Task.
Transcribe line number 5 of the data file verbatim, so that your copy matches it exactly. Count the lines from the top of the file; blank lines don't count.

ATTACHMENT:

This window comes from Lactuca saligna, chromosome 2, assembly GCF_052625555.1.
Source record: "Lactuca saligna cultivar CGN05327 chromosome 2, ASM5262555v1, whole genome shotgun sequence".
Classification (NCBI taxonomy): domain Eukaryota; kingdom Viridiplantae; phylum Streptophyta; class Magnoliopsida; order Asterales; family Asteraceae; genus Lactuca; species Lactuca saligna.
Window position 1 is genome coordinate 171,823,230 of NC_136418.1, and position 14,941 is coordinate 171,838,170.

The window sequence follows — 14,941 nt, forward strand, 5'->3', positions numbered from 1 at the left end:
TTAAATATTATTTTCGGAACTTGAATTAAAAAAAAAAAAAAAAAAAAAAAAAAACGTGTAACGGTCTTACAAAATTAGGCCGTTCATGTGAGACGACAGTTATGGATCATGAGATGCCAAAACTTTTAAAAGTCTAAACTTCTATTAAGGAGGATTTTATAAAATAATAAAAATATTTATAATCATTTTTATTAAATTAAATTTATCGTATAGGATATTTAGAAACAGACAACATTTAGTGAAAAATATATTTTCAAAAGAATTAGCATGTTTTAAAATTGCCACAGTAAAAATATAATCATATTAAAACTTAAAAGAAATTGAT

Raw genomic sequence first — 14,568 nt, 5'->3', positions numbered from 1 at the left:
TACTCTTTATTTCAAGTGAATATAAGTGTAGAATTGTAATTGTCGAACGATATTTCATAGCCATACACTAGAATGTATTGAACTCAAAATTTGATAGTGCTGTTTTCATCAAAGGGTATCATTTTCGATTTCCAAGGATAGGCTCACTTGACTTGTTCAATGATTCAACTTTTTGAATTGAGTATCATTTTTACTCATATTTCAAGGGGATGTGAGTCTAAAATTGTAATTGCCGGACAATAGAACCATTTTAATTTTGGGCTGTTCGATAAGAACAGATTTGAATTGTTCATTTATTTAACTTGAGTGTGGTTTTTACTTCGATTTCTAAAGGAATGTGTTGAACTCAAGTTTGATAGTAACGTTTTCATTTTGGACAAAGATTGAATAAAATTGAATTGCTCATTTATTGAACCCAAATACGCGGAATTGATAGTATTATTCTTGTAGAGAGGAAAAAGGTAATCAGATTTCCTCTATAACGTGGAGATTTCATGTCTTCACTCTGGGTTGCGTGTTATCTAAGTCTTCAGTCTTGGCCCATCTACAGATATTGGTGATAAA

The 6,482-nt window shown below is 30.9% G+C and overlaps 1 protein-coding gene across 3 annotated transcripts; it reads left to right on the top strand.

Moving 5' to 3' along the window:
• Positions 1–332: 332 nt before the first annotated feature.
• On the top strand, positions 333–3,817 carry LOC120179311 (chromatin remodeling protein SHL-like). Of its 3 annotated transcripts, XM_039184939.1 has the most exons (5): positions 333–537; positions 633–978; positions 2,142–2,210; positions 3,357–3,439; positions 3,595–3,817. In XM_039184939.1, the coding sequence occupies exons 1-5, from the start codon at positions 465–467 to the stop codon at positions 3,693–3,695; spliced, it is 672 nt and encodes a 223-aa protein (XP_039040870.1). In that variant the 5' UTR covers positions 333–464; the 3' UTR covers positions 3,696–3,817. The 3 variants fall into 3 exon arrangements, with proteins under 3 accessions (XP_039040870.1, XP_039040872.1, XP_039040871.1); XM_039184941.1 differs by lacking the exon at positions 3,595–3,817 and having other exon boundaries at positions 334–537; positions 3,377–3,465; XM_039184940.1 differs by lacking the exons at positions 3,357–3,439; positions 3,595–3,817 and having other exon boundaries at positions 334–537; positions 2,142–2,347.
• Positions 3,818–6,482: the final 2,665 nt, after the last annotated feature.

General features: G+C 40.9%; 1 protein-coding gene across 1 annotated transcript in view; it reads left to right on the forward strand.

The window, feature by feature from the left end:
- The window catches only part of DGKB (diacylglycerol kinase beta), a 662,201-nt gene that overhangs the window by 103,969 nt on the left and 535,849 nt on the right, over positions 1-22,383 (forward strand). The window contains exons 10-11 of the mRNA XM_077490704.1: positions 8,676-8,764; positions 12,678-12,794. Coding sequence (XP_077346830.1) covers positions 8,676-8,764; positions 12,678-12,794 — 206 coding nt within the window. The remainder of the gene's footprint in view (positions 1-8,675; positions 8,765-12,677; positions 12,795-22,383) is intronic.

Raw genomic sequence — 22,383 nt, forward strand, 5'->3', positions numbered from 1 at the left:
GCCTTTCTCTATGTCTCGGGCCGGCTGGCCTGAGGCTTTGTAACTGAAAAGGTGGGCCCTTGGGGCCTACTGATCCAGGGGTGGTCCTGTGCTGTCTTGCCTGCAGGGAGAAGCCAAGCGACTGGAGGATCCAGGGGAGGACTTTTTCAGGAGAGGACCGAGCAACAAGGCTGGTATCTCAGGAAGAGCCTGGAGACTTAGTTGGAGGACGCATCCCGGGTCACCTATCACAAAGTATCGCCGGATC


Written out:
The window sequence follows — 14,941 nt, forward strand, 5'->3', positions numbered from 1 at the left end: